UN Women prepares summaries of good practice examples of achieving gender balance from across the United Nations. Including system-wide, UN Secretariat and individual entity initiatives, these highlight innovations, and provide ideas and guidance. Some examples include:
UN Children’s Fund: Special measures for gender equality
In 2010, UNICEF implemented targeted recruitment practices and gender-focused internal policies that foster and reinforce gender balance. These require the inclusion of at least two qualified female candidates on all shortlists for advertised vacancies. A female candidate must be hired over a male candidate when knowledge, skills and expertise are deemed equal. Additionally, a policy of “external male approval” stipulates the justification, in writing, of the hiring of an external male candidate over shortlisted internal candidates. Recruitment panels are also gender-balanced; training in diversity and gender-sensitivity is provided to members.
UN High Commissioner for Refugees: Flexible working arrangements
In 1999, UNHCR introduced a measure to allow female staff to reduce their working hours to 75 per cent of the workday on full pay status following maternity leave until their baby is one year old, to assist them to continue breastfeeding. In 2010, this policy was amended to introduce a choice for female staff members who became mothers to take one day off per week plus two additional hours off during one of the remaining working days of the week to allow for more in caring for an infant.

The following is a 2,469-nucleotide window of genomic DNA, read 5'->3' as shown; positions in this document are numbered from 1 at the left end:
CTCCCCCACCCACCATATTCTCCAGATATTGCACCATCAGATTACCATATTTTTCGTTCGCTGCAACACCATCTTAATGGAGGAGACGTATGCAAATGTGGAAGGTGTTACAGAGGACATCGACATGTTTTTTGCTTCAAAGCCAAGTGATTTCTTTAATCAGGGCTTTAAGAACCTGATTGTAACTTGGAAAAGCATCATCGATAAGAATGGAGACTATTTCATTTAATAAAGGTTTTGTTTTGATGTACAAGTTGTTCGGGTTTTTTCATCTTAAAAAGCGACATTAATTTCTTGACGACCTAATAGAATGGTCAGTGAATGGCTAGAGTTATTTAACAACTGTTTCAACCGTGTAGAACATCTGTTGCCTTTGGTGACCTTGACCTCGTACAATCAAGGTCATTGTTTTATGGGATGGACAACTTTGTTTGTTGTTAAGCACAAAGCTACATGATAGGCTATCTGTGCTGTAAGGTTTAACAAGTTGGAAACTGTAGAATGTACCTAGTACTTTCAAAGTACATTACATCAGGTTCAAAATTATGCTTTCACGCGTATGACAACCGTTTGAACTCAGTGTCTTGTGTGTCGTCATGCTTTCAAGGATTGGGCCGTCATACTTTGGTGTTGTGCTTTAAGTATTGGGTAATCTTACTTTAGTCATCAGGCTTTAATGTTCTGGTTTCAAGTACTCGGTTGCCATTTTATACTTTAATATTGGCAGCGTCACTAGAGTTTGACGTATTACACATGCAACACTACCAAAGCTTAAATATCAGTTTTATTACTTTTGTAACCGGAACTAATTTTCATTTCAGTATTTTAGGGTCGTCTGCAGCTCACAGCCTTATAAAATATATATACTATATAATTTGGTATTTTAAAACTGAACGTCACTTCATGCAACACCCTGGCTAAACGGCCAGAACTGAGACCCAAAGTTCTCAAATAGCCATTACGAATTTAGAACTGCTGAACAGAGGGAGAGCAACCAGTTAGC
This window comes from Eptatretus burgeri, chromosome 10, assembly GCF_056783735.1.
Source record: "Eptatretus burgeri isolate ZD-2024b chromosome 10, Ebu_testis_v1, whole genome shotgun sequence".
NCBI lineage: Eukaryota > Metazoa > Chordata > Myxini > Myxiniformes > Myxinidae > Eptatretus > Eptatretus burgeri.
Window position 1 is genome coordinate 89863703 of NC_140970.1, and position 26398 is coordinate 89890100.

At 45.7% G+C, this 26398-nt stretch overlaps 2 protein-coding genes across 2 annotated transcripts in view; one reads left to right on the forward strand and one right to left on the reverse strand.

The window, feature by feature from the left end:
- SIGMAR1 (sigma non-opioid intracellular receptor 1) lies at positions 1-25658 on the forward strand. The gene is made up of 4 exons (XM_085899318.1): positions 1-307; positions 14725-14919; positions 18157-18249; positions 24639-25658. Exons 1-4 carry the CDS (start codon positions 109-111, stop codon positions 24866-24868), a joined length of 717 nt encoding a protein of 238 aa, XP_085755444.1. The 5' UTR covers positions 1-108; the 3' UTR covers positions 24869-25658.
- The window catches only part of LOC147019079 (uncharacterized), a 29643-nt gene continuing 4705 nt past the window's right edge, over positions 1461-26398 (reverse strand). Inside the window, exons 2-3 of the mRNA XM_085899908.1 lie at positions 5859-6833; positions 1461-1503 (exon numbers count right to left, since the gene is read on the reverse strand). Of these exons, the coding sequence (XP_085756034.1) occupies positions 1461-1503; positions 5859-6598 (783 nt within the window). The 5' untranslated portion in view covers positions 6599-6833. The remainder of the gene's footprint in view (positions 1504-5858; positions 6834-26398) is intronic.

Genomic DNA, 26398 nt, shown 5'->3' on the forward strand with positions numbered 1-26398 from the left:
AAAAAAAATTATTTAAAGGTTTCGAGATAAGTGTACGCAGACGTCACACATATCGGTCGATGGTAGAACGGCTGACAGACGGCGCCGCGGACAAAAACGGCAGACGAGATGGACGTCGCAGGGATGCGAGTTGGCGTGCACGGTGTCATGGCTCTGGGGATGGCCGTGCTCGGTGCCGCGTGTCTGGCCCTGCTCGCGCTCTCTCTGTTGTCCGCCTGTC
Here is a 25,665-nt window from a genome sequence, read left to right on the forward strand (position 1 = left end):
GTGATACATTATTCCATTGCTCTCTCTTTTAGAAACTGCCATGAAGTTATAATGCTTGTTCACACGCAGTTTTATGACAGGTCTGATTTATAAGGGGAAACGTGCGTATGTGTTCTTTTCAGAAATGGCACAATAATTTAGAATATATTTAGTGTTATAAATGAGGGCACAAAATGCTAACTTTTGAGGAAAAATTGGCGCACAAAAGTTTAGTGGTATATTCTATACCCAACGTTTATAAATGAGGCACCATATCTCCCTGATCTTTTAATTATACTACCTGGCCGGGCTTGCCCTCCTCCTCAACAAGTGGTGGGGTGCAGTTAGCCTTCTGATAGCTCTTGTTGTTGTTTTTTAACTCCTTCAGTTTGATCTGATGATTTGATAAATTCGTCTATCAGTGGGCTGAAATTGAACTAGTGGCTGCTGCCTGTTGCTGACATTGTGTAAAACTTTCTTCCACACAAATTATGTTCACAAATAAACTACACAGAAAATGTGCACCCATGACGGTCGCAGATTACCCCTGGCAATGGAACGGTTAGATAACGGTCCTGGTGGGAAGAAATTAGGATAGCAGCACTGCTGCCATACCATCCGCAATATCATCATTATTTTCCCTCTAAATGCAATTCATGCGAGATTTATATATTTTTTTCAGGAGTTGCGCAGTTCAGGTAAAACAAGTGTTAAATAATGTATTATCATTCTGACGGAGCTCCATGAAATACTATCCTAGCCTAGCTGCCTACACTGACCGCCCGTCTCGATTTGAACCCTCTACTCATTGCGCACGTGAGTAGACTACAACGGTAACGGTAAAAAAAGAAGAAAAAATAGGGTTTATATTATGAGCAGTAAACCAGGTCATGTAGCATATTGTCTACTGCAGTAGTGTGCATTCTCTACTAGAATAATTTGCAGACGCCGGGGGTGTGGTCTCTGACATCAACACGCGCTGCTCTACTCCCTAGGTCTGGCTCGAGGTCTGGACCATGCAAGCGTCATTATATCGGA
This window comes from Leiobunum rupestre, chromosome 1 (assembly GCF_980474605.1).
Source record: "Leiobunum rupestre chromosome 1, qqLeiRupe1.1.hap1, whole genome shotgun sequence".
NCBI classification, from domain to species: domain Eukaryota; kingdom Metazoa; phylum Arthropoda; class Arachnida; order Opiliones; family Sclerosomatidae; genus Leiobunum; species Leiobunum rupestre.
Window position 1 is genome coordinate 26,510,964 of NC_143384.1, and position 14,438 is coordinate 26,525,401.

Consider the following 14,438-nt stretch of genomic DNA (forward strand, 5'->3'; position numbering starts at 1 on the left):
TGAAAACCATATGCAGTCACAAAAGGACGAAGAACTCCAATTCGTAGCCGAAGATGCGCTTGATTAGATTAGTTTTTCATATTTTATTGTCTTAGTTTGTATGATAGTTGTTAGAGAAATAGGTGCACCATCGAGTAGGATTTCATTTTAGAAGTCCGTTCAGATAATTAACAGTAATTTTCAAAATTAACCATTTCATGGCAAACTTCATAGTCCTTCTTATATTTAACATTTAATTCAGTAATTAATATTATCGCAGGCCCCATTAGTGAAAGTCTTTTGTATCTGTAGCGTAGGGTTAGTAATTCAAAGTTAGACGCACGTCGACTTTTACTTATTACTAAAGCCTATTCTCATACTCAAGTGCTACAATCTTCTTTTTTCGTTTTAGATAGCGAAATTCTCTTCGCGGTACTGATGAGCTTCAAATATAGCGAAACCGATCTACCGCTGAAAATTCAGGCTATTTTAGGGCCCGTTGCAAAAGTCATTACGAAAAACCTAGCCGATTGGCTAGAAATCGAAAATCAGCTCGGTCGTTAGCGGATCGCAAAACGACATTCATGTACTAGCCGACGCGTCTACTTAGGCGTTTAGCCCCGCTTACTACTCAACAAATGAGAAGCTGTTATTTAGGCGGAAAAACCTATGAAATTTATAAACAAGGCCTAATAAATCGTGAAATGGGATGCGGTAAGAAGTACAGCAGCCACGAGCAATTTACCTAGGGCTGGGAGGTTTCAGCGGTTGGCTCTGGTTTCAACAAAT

UNHCR revised its policy on flexible working arrangements in 2010 to make these more accessible, and began encouraging managers and staff to make use of them whenever operational requirements permit and personal needs require. Although the number of employees who use flexible working arrangements is still low, at 0.8 per cent of men and 3.6 per cent of women in 2011, usage increased over 2010 with a positive trend favouring women.
UN Secretariat: Senior manager compacts and human resources management scorecards
Senior manager compacts, with a series of performance targets are reviewed annually by the Management Performance Board, which reports its findings to the UN Secretary-General. It also notifies each senior manager of accomplishments and shortcomings, and publishes detailed assessment results on the UN iSeek platform. Each senior manager must submit an action plan to address his/her weaknesses. Innovative approaches are shared to strengthen individual as well as organizational performance.
The 2011 compacts, co-signed by the Secretary-General and reviewed by the board, include the objective “to ensure the responsible management of human resources,” with a performance measure linked to female representation.
Two of six indicators in the UN Secretariat’s Human Resources Management Scorecard measure progress towards gender parity at different staff levels.